Panter started the All Recovery meeting with fellow PERCS Recovery Coach Nikki Ray to provide an option for folks to discuss their recovery with no strict rules, shame or stigma. An alternative to religious-based programs like NA and AA, All Recovery is meant to provide “support with like-minded” people where a weekly topic is discussed and expanded upon. 

For the early June meeting, Ray suggested the topic of self-care. One emotional participant explained her need to set boundaries with former friends who don’t respect her new lifestyle and who are rather toxic for her. “It’s lonely trying to find those relationships that aren’t based on drinking,” she said. 

The group provided advice: “It is your island, and sometimes it’s better for you not to let them on.” 

Another participant discussed her relationship with her brother who is currently struggling with drugs and addiction. At age 18, she lost her father. At age 20, she lost her mother. She shared her experience of feeling the responsibility of her brother, especially being all he has left. She recently bailed him out of jail, paid his bills and provided him with money. 

In offering support, a fellow participant said, “I know this is hard. I’ve been there. It’s more love to say no than to enable.”

The vulnerability and support radiated from the church basement, but not everyone was comfortable with my presence, as the writer. One participant advised Panter to rethink sharing the content of the meeting. “What if it doesn’t work?” the participant asked.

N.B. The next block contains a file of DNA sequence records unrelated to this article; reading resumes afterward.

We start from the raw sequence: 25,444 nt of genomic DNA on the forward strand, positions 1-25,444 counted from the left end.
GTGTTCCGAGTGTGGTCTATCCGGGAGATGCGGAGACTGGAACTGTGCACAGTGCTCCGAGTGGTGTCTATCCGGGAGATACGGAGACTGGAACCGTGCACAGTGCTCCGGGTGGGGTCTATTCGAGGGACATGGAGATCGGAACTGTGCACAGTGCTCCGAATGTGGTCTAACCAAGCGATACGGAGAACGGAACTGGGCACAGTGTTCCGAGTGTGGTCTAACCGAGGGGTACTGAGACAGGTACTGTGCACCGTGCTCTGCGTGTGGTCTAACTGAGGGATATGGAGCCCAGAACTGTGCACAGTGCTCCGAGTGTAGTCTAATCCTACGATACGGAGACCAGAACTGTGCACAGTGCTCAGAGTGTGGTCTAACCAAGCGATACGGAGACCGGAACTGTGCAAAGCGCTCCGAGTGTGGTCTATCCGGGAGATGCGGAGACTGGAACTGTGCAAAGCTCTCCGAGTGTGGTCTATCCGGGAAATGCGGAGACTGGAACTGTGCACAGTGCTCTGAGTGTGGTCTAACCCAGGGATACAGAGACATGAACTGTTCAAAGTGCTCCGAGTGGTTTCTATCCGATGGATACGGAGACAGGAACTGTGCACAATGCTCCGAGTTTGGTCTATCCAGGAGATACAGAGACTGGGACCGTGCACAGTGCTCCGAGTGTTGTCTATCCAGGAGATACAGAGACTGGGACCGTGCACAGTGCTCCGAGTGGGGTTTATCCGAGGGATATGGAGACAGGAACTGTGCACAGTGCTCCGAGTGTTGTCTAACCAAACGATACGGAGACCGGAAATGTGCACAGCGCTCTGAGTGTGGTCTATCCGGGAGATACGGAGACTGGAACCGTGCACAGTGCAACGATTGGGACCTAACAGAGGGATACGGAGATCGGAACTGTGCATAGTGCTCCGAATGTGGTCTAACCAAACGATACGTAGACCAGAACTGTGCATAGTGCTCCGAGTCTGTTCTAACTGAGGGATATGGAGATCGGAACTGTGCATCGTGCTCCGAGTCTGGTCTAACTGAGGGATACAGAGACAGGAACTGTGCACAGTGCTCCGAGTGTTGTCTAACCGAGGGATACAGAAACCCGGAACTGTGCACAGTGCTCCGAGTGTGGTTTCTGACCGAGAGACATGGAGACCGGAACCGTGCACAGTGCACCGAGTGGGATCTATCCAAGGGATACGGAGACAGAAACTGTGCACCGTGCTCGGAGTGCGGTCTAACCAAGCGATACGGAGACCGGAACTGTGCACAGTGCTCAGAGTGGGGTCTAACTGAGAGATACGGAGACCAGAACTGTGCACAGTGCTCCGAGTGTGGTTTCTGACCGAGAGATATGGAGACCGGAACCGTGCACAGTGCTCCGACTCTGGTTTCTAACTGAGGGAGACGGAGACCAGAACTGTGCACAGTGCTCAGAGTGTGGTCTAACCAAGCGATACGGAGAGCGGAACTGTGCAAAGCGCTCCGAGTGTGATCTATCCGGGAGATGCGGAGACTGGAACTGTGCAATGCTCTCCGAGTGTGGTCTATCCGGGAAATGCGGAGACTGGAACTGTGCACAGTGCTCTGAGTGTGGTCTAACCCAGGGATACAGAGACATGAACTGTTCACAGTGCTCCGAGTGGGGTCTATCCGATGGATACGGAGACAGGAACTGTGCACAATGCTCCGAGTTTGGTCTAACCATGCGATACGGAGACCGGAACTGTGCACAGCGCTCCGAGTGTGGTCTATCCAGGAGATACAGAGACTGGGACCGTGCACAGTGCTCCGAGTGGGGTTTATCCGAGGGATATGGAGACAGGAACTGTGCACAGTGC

Panter made it clear that the All Recovery meeting is an alternative to help folks “recover out loud” and to explore all pathways to recovery. NA and AA work for some — but not for everyone, he said. 

There are alternatives to The Big Book. Books like This Naked Mind: Control Alcohol, Find Freedom, Discover Happiness and Change Your Life by Annie Grace, Quit Like a Woman: The Radical Choice to not Drink in a Culture Obsessed with Alcohol by Holy Whitaker and We are the Luckiest: The Surprising Magic of a Sober Life by Laura McKowen explore the growing conversation about being sober curious, alcohol’s role and the marketing of it in society, and cognitive dissonance and how our subconscious and conscious minds work in terms of addiction. 

“In the last few years, I’ve taken the best care of myself,” Panter said. “I’m recovering out loud with no shame; it’s a bettering of life. Our little community is bettering itself too. The more I talk about it, the more I find people who share my experience.” 

The PERCS All Recovery Meeting is held every Monday at 6 p.m. at the Salida United Methodist Church basement. Information is also posted on the PERCS All Recovery Meeting —Chaffee County Facebook page. 

Audrey recently came across this quote and thought it fitting: “People have a fundamental need for transformation. We are wired for growth and healing.” Fosha